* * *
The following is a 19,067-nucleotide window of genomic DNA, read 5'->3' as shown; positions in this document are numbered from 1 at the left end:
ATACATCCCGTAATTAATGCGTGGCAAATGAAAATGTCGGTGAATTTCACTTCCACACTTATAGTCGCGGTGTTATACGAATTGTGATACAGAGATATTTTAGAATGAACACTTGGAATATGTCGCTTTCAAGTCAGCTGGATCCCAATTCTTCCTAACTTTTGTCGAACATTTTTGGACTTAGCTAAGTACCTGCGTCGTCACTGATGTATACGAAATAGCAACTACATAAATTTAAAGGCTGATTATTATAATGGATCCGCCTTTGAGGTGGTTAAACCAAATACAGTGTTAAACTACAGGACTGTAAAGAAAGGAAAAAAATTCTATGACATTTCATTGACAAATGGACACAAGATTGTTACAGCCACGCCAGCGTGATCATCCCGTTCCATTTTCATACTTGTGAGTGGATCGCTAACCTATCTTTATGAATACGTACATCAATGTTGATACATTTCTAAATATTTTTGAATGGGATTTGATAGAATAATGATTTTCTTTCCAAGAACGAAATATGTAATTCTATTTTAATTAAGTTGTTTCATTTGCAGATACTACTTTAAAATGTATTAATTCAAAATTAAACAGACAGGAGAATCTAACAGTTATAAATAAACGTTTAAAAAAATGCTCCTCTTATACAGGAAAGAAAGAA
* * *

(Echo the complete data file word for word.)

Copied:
The following is a 19,067-nucleotide window of genomic DNA, read 5'->3' as shown; positions in this document are numbered from 1 at the left end:
ATACATCCCGTAATTAATGCGTGGCAAATGAAAATGTCGGTGAATTTCACTTCCACACTTATAGTCGCGGTGTTATACGAATTGTGATACAGAGATATTTTAGAATGAACACTTGGAATATGTCGCTTTCAAGTCAGCTGGATCCCAATTCTTCCTAACTTTTGTCGAACATTTTTGGACTTAGCTAAGTACCTGCGTCGTCACTGATGTATACGAAATAGCAACTACATAAATTTAAAGGCTGATTATTATAATGGATCCGCCTTTGAGGTGGTTAAACCAAATACAGTGTTAAACTACAGGACTGTAAAGAAAGGAAAAAAATTCTATGACATTTCATTGACAAATGGACACAAGATTGTTACAGCCACGCCAGCGTGATCATCCCGTTCCATTTTCATACTTGTGAGTGGATCGCTAACCTATCTTTATGAATACGTACATCAATGTTGATACATTTCTAAATATTTTTGAATGGGATTTGATAGAATAATGATTTTCTTTCCAAGAACGAAATATGTAATTCTATTTTAATTAAGTTGTTTCATTTGCAGATACTACTTTAAAATGTATTAATTCAAAATTAAACAGACAGGAGAATCTAACAGTTATAAATAAACGTTTAAAAAAATGCTCCTCTTATACAGGAAAGAAAGAA